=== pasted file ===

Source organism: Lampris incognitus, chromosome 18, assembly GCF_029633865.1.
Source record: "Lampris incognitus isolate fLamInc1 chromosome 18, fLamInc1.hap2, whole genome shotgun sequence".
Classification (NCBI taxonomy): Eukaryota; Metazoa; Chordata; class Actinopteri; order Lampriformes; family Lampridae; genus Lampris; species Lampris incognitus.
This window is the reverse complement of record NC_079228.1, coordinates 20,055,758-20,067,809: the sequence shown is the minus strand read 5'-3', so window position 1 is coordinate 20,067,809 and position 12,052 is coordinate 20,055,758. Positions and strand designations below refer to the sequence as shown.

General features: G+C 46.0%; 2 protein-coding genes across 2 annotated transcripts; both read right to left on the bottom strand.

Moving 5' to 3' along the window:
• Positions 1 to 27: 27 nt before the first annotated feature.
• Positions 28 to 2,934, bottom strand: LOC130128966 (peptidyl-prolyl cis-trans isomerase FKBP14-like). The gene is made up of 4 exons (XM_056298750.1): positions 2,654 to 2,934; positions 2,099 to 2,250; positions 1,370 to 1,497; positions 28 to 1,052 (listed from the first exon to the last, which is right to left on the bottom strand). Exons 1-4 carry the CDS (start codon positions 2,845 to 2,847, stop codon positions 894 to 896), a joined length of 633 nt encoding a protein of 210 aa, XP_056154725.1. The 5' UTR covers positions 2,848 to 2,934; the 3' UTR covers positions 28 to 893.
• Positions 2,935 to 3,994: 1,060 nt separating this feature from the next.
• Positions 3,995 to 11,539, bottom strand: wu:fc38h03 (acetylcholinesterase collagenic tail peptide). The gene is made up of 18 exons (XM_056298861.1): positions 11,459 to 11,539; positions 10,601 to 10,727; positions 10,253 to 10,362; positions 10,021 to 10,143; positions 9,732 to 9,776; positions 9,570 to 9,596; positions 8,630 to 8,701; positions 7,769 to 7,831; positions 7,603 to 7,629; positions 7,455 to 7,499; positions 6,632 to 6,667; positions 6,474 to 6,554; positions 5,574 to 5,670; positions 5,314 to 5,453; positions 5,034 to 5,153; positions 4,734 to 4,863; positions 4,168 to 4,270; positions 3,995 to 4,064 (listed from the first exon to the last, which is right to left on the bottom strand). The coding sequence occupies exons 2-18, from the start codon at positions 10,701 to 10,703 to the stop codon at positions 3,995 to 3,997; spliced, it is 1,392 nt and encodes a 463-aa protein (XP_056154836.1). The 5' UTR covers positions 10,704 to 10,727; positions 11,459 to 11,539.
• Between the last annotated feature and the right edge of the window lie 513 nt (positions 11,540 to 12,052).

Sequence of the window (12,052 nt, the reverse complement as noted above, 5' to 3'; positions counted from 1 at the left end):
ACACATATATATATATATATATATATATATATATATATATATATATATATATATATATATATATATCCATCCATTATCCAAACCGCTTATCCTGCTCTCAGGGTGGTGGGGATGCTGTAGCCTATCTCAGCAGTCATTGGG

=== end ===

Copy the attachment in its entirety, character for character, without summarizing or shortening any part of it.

Source organism: Lampris incognitus, chromosome 18, assembly GCF_029633865.1.
Source record: "Lampris incognitus isolate fLamInc1 chromosome 18, fLamInc1.hap2, whole genome shotgun sequence".
Classification (NCBI taxonomy): Eukaryota; Metazoa; Chordata; class Actinopteri; order Lampriformes; family Lampridae; genus Lampris; species Lampris incognitus.
This window is the reverse complement of record NC_079228.1, coordinates 20,055,758-20,067,809: the sequence shown is the minus strand read 5'-3', so window position 1 is coordinate 20,067,809 and position 12,052 is coordinate 20,055,758. Positions and strand designations below refer to the sequence as shown.

General features: G+C 46.0%; 2 protein-coding genes across 2 annotated transcripts; both read right to left on the bottom strand.

Moving 5' to 3' along the window:
• Positions 1 to 27: 27 nt before the first annotated feature.
• Positions 28 to 2,934, bottom strand: LOC130128966 (peptidyl-prolyl cis-trans isomerase FKBP14-like). The gene is made up of 4 exons (XM_056298750.1): positions 2,654 to 2,934; positions 2,099 to 2,250; positions 1,370 to 1,497; positions 28 to 1,052 (listed from the first exon to the last, which is right to left on the bottom strand). Exons 1-4 carry the CDS (start codon positions 2,845 to 2,847, stop codon positions 894 to 896), a joined length of 633 nt encoding a protein of 210 aa, XP_056154725.1. The 5' UTR covers positions 2,848 to 2,934; the 3' UTR covers positions 28 to 893.
• Positions 2,935 to 3,994: 1,060 nt separating this feature from the next.
• Positions 3,995 to 11,539, bottom strand: wu:fc38h03 (acetylcholinesterase collagenic tail peptide). The gene is made up of 18 exons (XM_056298861.1): positions 11,459 to 11,539; positions 10,601 to 10,727; positions 10,253 to 10,362; positions 10,021 to 10,143; positions 9,732 to 9,776; positions 9,570 to 9,596; positions 8,630 to 8,701; positions 7,769 to 7,831; positions 7,603 to 7,629; positions 7,455 to 7,499; positions 6,632 to 6,667; positions 6,474 to 6,554; positions 5,574 to 5,670; positions 5,314 to 5,453; positions 5,034 to 5,153; positions 4,734 to 4,863; positions 4,168 to 4,270; positions 3,995 to 4,064 (listed from the first exon to the last, which is right to left on the bottom strand). The coding sequence occupies exons 2-18, from the start codon at positions 10,701 to 10,703 to the stop codon at positions 3,995 to 3,997; spliced, it is 1,392 nt and encodes a 463-aa protein (XP_056154836.1). The 5' UTR covers positions 10,704 to 10,727; positions 11,459 to 11,539.
• Between the last annotated feature and the right edge of the window lie 513 nt (positions 11,540 to 12,052).

Sequence of the window (12,052 nt, the reverse complement as noted above, 5' to 3'; positions counted from 1 at the left end):
ACACATATATATATATATATATATATATATATATATATATATATATATATATATATATATATATATCCATCCATTATCCAAACCGCTTATCCTGCTCTCAGGGTGGTGGGGATGCTGTAGCCTATCTCAGCAGTCATTGGG